The moral argument at the heart of the resurgent climate movement in the Global North must be extended beyond the belly of the imperial beast and into the international arena, in order to advance climate justice.
Read Part One: 'A new chance for climate justice'
The emperor may have no clothes, but there are a growing number of emperors. Some - such as Trump and Bolsonaro - have shown a disdain for climate policies, actions and international agreements, while also showing a lust for extractive industries that burn fossil fuels and deforest the planet.
Climate breakdown will not only result in the death of a lot of people - predominantly poor people, in the Global South - it will also reduce the ability of social movements to organise.
As I wrote yesterday, climate breakdown may also end up providing justification for further authoritarian measures as things fall apart.
The basis for sufficiently limiting the damage done by climate change – international cooperation, long-term planning, government intervention in the economy, and a fair (re)distribution of resources – will be snatched out from under us at precisely the moment that the climate system begins to go completely haywire.
The morality at the core of the Green New Deal in the US – that the poor should not be forced to shoulder the burden of responsibility for cleaning up a mess caused mainly by the rich – is one of its central strengths after years of apolitical arguments for climate action.
Similarly, the argument used by the School Strikes – that future generations should not have to suffer because of the glutinous overconsumption of previous generations – resonates thanks to its moral clarity.
Arithmetic of responsibility
International climate politics is fundamentally an argument about responsibility. The arithmetic of this responsibility is relatively simple. 100 companies are responsible for 70 percent of all emissions. 10 percent of the world’s population are responsible for 50 percent of emissions (while raking in 50 percent of global income). Overwhelmingly, they live in the global North.
The US has emitted eight billion metric tonnes of carbon dioxide since 1850, more than any other country and more than most other countries combined.
An average person in the US has an annual carbon footprint over 16 tonnes and a per capita annual income of over $55,000.
By contrast, an average individual in Mali earns $700 dollars per year and produces less than a tenth of 1 tonne of carbon emissions.
Due to this rapacious overconsumption, from which their immense wealth is derived, Global North countries owe what climate justice movements have come to define as a “climate debt”. The debt is both for over polluting and for denying the South the easy fossil fuel-based pathway of accruing capital.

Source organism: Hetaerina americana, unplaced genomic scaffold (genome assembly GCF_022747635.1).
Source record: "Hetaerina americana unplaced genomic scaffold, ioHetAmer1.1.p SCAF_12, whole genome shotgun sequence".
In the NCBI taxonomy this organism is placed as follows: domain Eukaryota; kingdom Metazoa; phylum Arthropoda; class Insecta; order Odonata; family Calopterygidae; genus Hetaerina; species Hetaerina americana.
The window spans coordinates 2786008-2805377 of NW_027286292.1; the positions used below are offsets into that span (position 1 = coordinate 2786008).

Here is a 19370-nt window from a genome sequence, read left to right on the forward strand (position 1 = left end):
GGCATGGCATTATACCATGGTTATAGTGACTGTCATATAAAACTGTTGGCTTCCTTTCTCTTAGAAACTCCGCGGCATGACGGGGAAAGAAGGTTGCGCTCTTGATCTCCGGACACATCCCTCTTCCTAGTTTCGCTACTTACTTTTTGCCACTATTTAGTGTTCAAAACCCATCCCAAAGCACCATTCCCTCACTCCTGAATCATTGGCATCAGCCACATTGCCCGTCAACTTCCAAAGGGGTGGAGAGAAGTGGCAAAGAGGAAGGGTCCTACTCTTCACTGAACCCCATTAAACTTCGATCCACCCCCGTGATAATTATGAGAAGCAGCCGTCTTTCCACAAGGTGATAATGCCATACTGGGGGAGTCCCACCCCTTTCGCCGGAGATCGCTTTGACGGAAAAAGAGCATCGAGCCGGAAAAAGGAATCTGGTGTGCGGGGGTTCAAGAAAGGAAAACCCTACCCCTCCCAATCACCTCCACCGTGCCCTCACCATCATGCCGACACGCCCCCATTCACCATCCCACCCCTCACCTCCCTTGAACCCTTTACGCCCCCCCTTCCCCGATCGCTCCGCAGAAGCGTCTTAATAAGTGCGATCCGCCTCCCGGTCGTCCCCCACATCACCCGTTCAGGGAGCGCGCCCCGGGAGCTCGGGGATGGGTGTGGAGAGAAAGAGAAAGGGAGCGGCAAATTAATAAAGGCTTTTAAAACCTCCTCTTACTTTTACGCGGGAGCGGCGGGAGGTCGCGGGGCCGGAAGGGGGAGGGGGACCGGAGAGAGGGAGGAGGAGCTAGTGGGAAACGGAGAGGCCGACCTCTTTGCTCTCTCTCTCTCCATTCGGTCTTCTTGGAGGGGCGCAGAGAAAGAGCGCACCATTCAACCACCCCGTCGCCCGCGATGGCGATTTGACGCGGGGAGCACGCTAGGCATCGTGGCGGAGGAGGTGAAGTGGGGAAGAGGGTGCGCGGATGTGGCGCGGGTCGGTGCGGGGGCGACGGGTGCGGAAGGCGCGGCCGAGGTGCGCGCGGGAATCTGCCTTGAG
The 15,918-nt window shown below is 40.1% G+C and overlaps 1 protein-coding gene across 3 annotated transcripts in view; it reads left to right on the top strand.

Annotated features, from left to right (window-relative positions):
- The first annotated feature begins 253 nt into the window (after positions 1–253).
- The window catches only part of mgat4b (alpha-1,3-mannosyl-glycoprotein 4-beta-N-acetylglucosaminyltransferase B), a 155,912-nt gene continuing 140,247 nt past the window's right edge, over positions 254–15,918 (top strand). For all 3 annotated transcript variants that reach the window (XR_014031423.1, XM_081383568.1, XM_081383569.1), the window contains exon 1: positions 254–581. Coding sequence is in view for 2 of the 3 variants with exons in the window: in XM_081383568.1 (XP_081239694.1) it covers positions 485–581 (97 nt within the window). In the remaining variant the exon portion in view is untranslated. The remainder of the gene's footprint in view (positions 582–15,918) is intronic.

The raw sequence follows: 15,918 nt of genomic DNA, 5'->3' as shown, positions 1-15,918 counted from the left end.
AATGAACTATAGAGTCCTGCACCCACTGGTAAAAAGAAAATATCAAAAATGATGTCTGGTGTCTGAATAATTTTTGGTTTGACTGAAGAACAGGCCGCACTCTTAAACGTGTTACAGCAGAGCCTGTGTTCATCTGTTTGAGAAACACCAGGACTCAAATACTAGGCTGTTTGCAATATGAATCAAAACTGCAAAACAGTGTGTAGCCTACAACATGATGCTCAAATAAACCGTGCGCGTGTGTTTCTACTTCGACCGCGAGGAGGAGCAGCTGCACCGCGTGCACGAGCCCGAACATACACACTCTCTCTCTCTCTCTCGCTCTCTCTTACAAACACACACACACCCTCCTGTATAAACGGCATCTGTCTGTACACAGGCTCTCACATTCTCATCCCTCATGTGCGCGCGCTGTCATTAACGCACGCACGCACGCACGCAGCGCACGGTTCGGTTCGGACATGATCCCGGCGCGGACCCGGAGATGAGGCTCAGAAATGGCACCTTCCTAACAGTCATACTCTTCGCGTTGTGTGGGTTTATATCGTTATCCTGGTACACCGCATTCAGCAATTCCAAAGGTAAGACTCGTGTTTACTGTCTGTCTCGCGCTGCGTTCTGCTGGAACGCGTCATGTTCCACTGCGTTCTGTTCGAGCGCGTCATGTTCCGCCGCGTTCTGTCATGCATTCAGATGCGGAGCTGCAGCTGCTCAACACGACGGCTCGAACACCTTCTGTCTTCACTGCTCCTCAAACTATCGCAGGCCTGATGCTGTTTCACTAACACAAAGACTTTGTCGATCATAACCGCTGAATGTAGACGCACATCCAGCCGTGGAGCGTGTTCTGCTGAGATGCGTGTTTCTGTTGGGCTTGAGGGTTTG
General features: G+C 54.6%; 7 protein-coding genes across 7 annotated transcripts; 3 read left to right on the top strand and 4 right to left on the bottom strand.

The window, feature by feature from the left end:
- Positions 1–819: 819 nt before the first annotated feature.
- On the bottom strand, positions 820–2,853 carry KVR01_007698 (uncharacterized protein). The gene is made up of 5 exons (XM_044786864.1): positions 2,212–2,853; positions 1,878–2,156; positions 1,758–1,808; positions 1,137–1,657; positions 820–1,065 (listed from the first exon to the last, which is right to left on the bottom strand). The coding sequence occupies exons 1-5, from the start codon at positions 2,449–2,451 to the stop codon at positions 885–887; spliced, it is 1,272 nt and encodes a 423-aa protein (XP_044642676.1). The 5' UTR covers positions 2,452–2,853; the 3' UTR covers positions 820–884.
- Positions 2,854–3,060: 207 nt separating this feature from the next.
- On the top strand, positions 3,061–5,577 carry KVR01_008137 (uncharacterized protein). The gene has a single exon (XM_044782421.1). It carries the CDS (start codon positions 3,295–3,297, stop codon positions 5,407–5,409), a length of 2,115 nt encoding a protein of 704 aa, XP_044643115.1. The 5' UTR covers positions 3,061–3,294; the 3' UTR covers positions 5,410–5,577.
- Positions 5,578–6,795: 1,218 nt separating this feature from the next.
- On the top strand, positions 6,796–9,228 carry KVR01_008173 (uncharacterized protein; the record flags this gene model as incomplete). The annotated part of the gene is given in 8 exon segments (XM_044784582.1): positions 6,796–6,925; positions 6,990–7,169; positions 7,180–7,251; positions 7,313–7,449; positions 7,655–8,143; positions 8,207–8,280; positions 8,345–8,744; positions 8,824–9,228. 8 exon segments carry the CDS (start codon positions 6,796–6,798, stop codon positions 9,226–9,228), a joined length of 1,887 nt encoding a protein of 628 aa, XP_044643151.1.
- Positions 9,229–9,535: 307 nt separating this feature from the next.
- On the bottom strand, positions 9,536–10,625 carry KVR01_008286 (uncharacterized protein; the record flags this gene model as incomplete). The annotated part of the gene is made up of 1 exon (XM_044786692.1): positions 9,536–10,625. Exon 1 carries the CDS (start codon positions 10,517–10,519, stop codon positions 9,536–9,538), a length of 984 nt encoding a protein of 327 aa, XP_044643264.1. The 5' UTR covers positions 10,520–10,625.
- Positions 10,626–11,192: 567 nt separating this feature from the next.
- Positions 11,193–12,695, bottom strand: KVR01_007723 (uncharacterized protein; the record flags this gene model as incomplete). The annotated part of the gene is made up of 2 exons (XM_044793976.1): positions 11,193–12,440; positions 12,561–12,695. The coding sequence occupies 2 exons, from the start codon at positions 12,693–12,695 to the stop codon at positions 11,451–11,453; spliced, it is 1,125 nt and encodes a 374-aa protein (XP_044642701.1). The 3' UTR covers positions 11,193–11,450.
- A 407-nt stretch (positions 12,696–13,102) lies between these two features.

Repaying the debt would involve rich countries doing their “fair share” of a collective global effort to stay below 1.5℃.
But what does that mean, in the context of huge historical resource extraction by the rich countries?
The truth is that even radical domestic policies by rich countries to cut emissions won’t do enough by themselves to stop climate chaos, unless the global South does more than its fair share.
Obviously this would be an unfair burden to place at the door of the nations of the South, so the excess must be covered with massive transfers (trillions rather than billions) of finance and technology from the North to the South.
Whether we call it reparations or climate finance, the reality remains the same. It is not impossible – after all, there is always money for bailing out the banks or launching more wars – but convincing the populations of the Global North that addressing climate change requires them to face up to the legacies of colonialism is not easy.
The main point here is not that reparations are required because they are the right thing to do. The point is that they are necessary to avert further breakdown of the planet’s natural systems.
The transformations we need to make cannot be brought about without the countries of the Global South. And those countries cannot play their part if there is no finance, technology, and capacity to do so.
But if the North’s responsibilities are shirked again, if the American way of life is not up for negotiation, if the sound morality of the Green New Deal means eco-socialism for America and barbarism for the rest of the world, then the US completing its fair share is out of the question. And so is the possibility of a habitable earth.
Many proponents of the Green New Deal are very clear about its intra-national justice and equity dimensions. They correctly frame equity as non-negotiable and as the key to climate ambition rather than an obstacle.